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December 11, 2019
“Design and communications can make complex topics approachable so that people can rally around solutions, and help to envision the future we are working to create together,” says Jay Wall, principal and creative director of RallyRally and presenter for “How Graphic Design Can Narrow the Equity Gap.”
In places where only a small portion of the population is responsible for how cities are designed, equity gaps are a looming issue.
As efforts are made to close this gap, city governments are expected to incorporate constituent input more frequently into the planning process. This empowers underrepresented groups to enact meaningful and impactful changes that represent their needs and desires, thus creating more equitable cities.
Civic change often feels inaccessible to many, but making space for clear communication and outreach can be a bulldozer to that obstacle.
“In this era of information overload, good visual communication has the potential to cut through the noise and open up channels to participation,” says Wall. “Thoughtful graphic design and jargon-free writing can reduce barriers for many people by presenting policies as relevant, explaining complex topics and offering calls to action.”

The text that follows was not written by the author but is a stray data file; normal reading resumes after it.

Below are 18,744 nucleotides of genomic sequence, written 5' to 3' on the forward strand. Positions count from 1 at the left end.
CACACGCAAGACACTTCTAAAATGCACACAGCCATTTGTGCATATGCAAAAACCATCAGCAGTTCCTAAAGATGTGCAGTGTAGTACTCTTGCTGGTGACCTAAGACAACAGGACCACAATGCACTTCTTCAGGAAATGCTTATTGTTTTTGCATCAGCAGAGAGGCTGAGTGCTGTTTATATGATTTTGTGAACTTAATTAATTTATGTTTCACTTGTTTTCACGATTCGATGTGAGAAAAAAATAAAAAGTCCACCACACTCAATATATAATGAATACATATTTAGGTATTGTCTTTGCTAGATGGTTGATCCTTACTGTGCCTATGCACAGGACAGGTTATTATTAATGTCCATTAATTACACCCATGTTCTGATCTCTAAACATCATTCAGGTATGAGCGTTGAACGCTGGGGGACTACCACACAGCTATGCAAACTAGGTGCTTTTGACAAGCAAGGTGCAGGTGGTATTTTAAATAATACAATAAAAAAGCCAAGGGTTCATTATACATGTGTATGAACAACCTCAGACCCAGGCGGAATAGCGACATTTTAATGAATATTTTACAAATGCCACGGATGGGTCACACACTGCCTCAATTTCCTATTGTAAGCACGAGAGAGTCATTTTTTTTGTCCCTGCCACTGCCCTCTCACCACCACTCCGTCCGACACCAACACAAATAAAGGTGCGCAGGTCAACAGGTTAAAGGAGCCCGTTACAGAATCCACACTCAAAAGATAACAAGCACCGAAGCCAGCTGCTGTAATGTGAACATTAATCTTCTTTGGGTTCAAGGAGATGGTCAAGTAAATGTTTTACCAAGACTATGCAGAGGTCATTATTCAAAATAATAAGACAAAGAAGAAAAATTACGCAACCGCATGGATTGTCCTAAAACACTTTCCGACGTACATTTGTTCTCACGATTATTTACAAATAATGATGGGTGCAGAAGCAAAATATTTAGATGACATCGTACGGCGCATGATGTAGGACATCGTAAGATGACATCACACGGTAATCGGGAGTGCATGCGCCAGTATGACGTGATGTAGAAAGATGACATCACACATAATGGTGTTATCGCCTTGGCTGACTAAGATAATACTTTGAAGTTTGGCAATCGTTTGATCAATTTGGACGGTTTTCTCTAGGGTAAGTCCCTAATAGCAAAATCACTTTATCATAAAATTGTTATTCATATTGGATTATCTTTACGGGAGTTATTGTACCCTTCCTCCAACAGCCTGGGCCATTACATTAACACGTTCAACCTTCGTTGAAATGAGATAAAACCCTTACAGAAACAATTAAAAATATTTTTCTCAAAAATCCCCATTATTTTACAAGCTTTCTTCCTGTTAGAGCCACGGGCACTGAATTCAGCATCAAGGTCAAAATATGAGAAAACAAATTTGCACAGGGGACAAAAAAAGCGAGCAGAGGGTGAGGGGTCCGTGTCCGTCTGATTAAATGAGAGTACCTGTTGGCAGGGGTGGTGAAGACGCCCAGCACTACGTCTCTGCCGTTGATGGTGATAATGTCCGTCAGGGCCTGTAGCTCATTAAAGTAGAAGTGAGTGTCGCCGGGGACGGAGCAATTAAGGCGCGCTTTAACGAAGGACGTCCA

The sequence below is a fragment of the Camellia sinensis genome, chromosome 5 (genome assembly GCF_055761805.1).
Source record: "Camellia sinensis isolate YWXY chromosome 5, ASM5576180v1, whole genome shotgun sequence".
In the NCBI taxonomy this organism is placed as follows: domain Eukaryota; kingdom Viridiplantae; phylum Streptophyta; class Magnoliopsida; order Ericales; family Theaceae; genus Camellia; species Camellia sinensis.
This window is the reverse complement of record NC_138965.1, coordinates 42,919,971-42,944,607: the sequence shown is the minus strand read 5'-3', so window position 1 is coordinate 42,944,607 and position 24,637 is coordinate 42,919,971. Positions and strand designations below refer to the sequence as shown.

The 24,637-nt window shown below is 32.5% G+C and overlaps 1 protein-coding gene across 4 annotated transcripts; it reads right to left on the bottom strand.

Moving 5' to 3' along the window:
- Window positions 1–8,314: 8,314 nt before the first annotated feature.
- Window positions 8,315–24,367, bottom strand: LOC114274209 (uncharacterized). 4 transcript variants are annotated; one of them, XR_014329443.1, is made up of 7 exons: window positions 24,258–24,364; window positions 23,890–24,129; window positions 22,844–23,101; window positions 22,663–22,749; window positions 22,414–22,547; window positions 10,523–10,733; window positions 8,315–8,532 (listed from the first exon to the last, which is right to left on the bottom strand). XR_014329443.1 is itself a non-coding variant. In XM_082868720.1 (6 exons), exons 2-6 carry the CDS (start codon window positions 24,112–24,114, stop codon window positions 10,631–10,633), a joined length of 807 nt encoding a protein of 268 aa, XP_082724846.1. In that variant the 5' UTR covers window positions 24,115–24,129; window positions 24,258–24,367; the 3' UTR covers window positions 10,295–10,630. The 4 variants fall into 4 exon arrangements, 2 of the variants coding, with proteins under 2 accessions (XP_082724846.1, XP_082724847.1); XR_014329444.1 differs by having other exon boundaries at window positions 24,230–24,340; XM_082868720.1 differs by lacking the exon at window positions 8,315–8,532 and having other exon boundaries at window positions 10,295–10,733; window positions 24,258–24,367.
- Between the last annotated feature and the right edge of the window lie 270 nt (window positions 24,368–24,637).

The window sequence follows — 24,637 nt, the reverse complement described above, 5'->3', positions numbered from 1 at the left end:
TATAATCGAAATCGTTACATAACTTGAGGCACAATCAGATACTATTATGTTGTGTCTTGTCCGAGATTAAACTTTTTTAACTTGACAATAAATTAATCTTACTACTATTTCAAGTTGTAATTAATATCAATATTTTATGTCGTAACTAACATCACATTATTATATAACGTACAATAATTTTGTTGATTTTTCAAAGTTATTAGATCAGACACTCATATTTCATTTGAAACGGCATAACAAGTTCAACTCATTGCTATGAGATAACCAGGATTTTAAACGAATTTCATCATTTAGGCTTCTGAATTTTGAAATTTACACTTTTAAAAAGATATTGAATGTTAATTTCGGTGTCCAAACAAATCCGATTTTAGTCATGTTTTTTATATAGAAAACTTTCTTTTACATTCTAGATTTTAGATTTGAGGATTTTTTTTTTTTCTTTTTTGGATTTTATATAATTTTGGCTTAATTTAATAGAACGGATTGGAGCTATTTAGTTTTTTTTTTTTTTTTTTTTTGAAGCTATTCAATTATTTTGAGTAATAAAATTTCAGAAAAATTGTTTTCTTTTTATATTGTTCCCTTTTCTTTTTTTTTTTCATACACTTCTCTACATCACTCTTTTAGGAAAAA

Wall and the RallyRally team actualized this style of inclusive community engagement while working on a transportation planning project alongside Dillon Consulting for Transit Windsor in Windsor, Ontario. By using visually engaging graphics and relevant messaging, RallyRally created a marketing campaign that encouraged the public to reimagine their city’s transit system.
Over the course of a month, more than 2,000 respondents (more than 1% of the city’s population) completed an online survey, while many others attended public meetings, and generated an unprecedented amount of feedback to shape Windsor’s new transit plan.
In this webinar, Wall dives deep into this case study and share insights on how communications can promote more inclusive public participation in civic processes
Jay Wall is the principal and creative director of RallyRally, a design studio dedicated to social change and creating better cities. Based in Toronto and working around the world, RallyRally amplifies the impact of forward-thinking organizations through creative strategy and graphic design. Jay was selected as a Next City Vanguard fellow in 2015.
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